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Stan Steidel’s All ‘A’ legacy lives on and prospers

January 26, 2020 FieldsColumn

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Stan Steidel’s wife Louise, center, with daughters Jennifer Jones, left, and Melanie Pelle at Sunday’s All “A” Classic finals at EKU’s McBrayer Arena. (Photo by Mike Fields)

BY MIKE FIELDS (Jan. 26, 2020)

RICHMOND — Stan Steidel, the founding father of the All “A” Classic, passed away a few months ago, but his legacy is very much alive, and still providing athletic and educational opportunities for high school athletes across Kentucky.

The state-wide small-school basketball tournament celebrated its 30th anniversary this week, capped by the girls’ and boys’ finals in front of cheering crowds under the bright lights in EKU’s McBrayer Arena Sunday afternoon.

Stan Steidel would have loved it.

He was involved in high school sports in a myriad of ways for more than 50 years, in roles ranging from coach to athletic director to superintendent, but his signature accomplishment was the All “A”.

Stan Steidel

“This was his baby, this was his heart,” said Louise Steidel, Stan’s wife of 56 years.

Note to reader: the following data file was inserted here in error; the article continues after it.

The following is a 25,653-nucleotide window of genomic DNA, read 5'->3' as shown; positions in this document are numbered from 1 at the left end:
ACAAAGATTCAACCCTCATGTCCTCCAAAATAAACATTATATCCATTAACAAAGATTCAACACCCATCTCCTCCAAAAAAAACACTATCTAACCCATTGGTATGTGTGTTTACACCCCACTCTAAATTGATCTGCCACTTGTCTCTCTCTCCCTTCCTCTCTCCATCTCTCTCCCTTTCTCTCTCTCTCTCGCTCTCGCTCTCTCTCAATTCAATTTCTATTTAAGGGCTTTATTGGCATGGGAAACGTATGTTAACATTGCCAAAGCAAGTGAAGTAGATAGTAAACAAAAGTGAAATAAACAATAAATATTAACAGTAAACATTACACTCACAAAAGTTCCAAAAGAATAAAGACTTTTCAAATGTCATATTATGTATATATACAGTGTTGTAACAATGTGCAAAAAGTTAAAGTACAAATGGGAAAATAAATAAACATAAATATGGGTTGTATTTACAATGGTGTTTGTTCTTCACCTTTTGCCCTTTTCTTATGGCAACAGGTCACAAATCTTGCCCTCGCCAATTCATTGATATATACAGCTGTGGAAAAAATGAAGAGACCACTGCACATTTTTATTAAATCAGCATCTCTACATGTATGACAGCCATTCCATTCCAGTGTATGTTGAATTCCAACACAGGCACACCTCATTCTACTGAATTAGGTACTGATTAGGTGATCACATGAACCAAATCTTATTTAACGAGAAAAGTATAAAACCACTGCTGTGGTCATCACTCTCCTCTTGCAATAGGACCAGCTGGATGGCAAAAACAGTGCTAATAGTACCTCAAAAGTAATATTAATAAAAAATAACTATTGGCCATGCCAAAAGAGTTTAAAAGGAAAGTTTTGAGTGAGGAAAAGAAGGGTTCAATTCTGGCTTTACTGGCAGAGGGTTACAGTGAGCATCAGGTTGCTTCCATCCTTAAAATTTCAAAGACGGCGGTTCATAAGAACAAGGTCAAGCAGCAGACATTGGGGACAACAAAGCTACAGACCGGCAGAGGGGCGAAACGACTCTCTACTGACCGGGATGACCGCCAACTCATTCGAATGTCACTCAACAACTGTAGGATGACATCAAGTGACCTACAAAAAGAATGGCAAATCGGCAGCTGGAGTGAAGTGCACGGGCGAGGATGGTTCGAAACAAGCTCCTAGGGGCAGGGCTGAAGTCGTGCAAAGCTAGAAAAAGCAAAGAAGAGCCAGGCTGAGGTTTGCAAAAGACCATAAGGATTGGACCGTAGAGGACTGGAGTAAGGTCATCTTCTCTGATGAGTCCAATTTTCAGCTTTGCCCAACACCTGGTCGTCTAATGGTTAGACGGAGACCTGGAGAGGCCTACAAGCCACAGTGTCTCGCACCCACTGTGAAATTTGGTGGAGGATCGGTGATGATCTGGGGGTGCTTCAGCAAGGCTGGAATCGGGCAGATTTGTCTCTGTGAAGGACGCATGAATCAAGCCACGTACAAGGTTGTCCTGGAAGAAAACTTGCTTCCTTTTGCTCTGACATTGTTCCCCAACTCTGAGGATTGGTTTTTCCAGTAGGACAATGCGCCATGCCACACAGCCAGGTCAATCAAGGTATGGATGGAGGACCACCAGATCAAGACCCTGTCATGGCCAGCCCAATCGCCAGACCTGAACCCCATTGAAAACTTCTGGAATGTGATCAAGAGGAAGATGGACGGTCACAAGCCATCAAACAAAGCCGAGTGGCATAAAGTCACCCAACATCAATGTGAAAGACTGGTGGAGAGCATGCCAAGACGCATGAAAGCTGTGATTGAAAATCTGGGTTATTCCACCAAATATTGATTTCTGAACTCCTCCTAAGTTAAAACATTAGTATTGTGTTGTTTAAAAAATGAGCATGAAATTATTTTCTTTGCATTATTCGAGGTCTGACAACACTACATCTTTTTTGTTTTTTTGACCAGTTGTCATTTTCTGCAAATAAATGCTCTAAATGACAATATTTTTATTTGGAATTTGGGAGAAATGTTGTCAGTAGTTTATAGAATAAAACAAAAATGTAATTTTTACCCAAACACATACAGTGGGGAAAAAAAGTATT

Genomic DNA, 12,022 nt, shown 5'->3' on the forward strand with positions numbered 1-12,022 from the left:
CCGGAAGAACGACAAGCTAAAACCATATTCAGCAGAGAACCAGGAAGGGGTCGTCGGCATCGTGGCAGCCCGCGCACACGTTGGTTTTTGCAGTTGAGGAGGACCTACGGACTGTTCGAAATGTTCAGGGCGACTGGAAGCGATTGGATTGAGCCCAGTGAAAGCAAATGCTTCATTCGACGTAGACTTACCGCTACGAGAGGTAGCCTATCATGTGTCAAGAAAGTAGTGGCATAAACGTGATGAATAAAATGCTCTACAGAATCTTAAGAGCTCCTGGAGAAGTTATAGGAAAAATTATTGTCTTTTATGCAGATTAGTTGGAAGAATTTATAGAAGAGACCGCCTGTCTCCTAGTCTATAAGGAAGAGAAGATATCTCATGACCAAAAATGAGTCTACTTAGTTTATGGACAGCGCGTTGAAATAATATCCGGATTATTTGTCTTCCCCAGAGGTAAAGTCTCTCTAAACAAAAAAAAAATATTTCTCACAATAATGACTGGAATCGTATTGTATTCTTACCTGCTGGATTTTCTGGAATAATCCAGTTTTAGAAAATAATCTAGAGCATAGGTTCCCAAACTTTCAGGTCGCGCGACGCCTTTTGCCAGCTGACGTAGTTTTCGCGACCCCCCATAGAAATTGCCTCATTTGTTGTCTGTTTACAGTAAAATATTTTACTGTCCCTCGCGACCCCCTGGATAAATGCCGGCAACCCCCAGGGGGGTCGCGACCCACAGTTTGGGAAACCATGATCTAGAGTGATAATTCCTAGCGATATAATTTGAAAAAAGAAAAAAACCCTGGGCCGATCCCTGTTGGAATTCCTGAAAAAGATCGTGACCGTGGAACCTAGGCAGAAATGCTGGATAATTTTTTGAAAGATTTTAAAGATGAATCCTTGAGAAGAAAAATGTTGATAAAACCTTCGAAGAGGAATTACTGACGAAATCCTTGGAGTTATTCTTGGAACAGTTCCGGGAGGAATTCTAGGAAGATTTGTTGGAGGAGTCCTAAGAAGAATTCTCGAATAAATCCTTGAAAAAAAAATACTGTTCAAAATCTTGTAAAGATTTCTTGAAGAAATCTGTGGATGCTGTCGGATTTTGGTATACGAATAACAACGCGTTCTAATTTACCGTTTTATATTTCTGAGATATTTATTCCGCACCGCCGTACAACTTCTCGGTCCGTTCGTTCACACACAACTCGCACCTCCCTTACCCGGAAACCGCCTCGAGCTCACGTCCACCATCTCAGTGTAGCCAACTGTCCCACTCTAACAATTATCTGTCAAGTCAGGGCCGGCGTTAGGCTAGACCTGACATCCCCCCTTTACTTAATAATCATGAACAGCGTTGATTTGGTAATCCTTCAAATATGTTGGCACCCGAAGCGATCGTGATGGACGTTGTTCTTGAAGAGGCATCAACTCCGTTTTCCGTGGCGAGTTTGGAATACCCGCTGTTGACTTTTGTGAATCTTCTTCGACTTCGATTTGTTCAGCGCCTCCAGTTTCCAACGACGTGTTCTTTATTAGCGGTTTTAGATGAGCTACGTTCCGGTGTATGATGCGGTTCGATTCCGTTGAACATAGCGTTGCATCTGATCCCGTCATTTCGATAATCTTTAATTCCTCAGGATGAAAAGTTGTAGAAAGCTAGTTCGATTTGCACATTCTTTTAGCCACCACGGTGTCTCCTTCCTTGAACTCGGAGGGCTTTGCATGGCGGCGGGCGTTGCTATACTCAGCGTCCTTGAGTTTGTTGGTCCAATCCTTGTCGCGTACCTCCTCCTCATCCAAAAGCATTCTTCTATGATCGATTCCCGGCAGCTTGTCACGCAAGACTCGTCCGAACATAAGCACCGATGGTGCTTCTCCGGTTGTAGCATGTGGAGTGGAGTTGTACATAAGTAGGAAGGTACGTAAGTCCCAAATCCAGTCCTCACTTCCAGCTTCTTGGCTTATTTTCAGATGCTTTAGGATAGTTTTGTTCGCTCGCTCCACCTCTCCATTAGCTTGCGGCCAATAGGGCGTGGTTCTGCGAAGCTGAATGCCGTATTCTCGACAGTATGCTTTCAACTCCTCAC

Louise, along with daughters Jennifer Jones and Melanie Pelle, and several other family members, were recognized during tributes to Stan at halftime of Sunday’s championship games.

The All “A” began in the mid-1980s as a modest small-school event in Northern Kentucky. It blossomed into a state-wide event in 1990 when a 16-team boys’ tournament was held in UK’s Memorial Coliseum.

“Stan was excited how good it was that first year, but when it got bigger and bigger, like a snowball, it was a dream that came true for him,” said Louise, herself an educator who retired after teaching for 40 years.

Steidel’s dream from the beginning was for the All ‘A” to provide a platform for small-school athletes in all kinds of sports. He made that happen, of course. The All “A” now also offers state-wide competition in cheerleading, baseball golf, softball, soccer, and volleyball. (It even rewards aspiring artists.)

“It became inclusive for all kids who had different pathways and different loves of different sports,” Louise said.

But Steidel’s greatest passion was focused on generating college scholarships through the All “A” organization. That passion has produced more than $2 million in scholarships.

“That’s what made him the happiest,” Louise said.

When her husband died in a car accident last November, at age 78, Louise Steidel was confident the All “A” would continue to stay strong and prosper under the guidance of long-time board members Gary Munsie, Mike Reeves, David Cowden, and Kevin Sullivan, along with a host of dedicated regional directors.

“Stan was kind of like the root of the tree,” Louise said, “but all these other people became wonderful branches to make it a full, beautiful tree for these kids.”

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